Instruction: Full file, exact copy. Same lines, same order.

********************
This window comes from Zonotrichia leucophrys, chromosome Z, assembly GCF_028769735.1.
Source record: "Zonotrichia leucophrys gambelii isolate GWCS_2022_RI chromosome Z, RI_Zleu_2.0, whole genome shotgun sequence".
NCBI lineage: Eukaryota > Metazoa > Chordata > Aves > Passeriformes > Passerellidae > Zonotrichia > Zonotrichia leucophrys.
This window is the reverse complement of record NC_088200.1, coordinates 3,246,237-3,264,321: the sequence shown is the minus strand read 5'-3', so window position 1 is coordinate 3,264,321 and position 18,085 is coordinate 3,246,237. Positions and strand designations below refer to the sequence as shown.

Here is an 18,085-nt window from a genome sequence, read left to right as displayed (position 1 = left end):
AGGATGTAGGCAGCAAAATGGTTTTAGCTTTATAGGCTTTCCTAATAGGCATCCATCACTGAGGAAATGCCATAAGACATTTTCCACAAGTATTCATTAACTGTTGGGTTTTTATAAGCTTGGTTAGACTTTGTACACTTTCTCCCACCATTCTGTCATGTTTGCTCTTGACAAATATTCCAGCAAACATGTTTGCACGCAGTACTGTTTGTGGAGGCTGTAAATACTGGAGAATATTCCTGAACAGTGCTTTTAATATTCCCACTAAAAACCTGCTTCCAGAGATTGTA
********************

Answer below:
This window comes from Zonotrichia leucophrys, chromosome Z, assembly GCF_028769735.1.
Source record: "Zonotrichia leucophrys gambelii isolate GWCS_2022_RI chromosome Z, RI_Zleu_2.0, whole genome shotgun sequence".
NCBI lineage: Eukaryota > Metazoa > Chordata > Aves > Passeriformes > Passerellidae > Zonotrichia > Zonotrichia leucophrys.
This window is the reverse complement of record NC_088200.1, coordinates 3,246,237-3,264,321: the sequence shown is the minus strand read 5'-3', so window position 1 is coordinate 3,264,321 and position 18,085 is coordinate 3,246,237. Positions and strand designations below refer to the sequence as shown.

Here is an 18,085-nt window from a genome sequence, read left to right as displayed (position 1 = left end):
AGGATGTAGGCAGCAAAATGGTTTTAGCTTTATAGGCTTTCCTAATAGGCATCCATCACTGAGGAAATGCCATAAGACATTTTCCACAAGTATTCATTAACTGTTGGGTTTTTATAAGCTTGGTTAGACTTTGTACACTTTCTCCCACCATTCTGTCATGTTTGCTCTTGACAAATATTCCAGCAAACATGTTTGCACGCAGTACTGTTTGTGGAGGCTGTAAATACTGGAGAATATTCCTGAACAGTGCTTTTAATATTCCCACTAAAAACCTGCTTCCAGAGATTGTA